What would happen to your spouse financially if you were to require in-home, assisted living or nursing home care in retirement?
Because Medicare and private health insurance do not pay for the majority of long-term care services, you could be forced to spend down your bank account to $2,000 in order to qualify for Medicaid. A lifetime of earnings wiped out by a single health event.
"If you retire on $300,000 and you need five years of care, all the money is gone and you've left your spouse on welfare," says Jesse Slome, executive director of the American Association for Long-Term Care Insurance, or AALTCI.
Partnership Plans to the Rescue
But there's a little-known alternative called a long-term care partnership plan, available in most states, that can give this gloomy scenario a much happier ending.
A state-qualified LTC partnership plan, called PQ for short, is offered through a partnership of your state government, the private insurance companies that sell the policies and state residents who buy them. It looks much like a standard LTC policy with one important difference: asset protection.
Under a PQ plan, the state agrees to let you keep a preselected amount of your personal assets -- that is, they disregard those assets -- should you exhaust your LTC benefits and need to go on Medicaid.
"The partnership is the best-kept secret in long-term care insurance," says Slome. "If I were selling it, it would be the only thing that I would advocate."
Say you're married and one of you falls ill and requires assistance with the activities of daily living. If you don't have an LTC policy, you would ultimately spend down your resources to $2,000 to qualify for Medicaid. If you have a standard LTC policy, it would cover you to the maximum benefit amount, after which you also would likely spend down your assets to the Medicaid mark.
Keeping Your Assets
But with a PQ plan, you are allowed to keep assets above the $2,000 Medicaid threshold equal to the amount your policy has paid out for your care. And because all PQ plans are required to include inflation protection, you'll likely be able to keep even more when you need it most.
Here's an example: Tom purchased a PQ policy worth $100,000. Years later, he went on claim and received benefits to the lifetime maximum of $150,000 (adjusted for inflation). When he applies for Medicaid, he will be allowed to keep $152,000 in assets, provided he meets the other Medicaid requirements. Without the PQ policy, he would have been left with $2,000.
PQ plans were introduced in four states -- California, Connecticut, Indiana and New York -- in the late 1980s as an incentive for middle-class Americans to purchase LTC insurance, and thus help delay or avoid entirely the need for Medicare to pay for their long-term care. Since then, LTC partnership programs have spread nearly
Slome says a PQ policy most benefits those who need to protect assets equal to two or three years' worth of care, or roughly $200,000 to $300,000. The good news is, according to an AALTCI survey, only one in 10 (8%( of LTC policyholders require more than three years of coverage.
"Most people who buy a partnership policy don't end up on welfare," he says.
PQs must be state certified and contain comprehensive coverage (nursing home and home care) and have an inflation protection component set by the state. Although states that offer partnership programs generally honor the asset disregard you earned from another state's PQ plan, they also reserve the right to opt out of reciprocity at any time.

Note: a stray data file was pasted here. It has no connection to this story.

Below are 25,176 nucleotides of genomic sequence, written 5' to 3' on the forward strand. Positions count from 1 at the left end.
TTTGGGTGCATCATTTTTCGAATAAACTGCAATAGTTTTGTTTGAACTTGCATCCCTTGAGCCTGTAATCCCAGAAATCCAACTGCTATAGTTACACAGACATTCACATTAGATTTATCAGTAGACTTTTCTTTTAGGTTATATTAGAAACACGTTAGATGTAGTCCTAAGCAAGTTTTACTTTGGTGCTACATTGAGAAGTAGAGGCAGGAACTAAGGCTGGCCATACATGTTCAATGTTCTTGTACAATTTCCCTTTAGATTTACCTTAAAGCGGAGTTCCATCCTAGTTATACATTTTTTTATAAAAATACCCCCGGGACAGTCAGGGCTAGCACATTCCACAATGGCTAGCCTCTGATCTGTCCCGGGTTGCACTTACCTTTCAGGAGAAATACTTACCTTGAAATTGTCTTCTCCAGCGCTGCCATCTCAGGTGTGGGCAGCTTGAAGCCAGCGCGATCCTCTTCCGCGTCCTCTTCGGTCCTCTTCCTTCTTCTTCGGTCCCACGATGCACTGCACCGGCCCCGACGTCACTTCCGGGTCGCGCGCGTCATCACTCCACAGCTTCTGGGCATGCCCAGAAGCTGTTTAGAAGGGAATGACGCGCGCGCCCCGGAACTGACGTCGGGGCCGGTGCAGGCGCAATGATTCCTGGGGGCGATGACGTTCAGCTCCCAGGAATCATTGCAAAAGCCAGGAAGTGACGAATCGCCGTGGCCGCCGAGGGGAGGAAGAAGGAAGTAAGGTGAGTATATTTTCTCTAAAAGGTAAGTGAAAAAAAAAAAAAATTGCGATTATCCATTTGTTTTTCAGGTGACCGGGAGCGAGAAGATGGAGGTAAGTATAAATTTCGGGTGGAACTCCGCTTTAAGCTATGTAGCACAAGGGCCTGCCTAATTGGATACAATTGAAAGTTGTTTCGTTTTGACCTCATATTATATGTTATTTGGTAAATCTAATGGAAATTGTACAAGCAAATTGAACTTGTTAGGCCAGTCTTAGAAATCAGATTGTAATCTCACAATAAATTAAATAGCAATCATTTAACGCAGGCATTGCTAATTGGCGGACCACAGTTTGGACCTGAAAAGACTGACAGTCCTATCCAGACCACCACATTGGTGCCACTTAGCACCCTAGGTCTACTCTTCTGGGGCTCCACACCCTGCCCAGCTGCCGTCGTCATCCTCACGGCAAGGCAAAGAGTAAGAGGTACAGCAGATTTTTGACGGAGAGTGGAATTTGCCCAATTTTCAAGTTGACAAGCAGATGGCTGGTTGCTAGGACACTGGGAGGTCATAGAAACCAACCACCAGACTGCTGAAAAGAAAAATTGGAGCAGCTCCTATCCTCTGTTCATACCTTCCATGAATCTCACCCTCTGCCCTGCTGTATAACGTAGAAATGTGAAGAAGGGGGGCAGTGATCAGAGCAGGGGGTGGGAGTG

Partnership policies are available as group and individual plans. Employers typically do not contribute to PQ plans as they do with health insurance, but they may offer a better group rate and may make it easier to qualify. Check with your benefits administrator about availability.
Shop Around for The Best Deal
Although partnership plans may be nearly identical to non-PQ policies, you'll have to purchase individual coverage from an agent who has received additional state-approved training and been certified to sell PQ policies. Check with your state Department of Insurance regarding availability of PQs in your state and a list of certified policies.
With all this partnering going on, you might think that PQ policies would all cost about the same. Not so, says Slome.
"Prices can vary by 40% to 45% from one carrier to the next," he says. "It really is important to shop, because each company has 'sweet spots' in terms of who they are looking to attract. If your insurance agent only represents one carrier, you may have to do the legwork yourself."
According to Slome, a 55-year-old with preferred health purchasing long-term care insurance can expect to pay $1,450 per year for about $169,000 of current benefits that will grow to about $354,000 when he or she turns age 80. A 55-year-old couple with average health purchasing an LTC policy can expect to pay $2,350 per year combined for about $338,000 of current benefits ($169,000 each), which will grow to about $800,000 of combined coverage for the couple when they turn age 80. A 65-year-old couple with average health can expect to pay $4,660 per year combined for about $338,000 of current combined benefits, which will grow to about $527,000 of combined coverage at age 80.
And if the premiums look like they'll bust your budget before they cover your assets, Slome says simply downsize your plan.
"Some coverage is always better than none," he says. "When you add in that asset protection, it's the best of all worlds. You're not leaving your spouse financially destitute."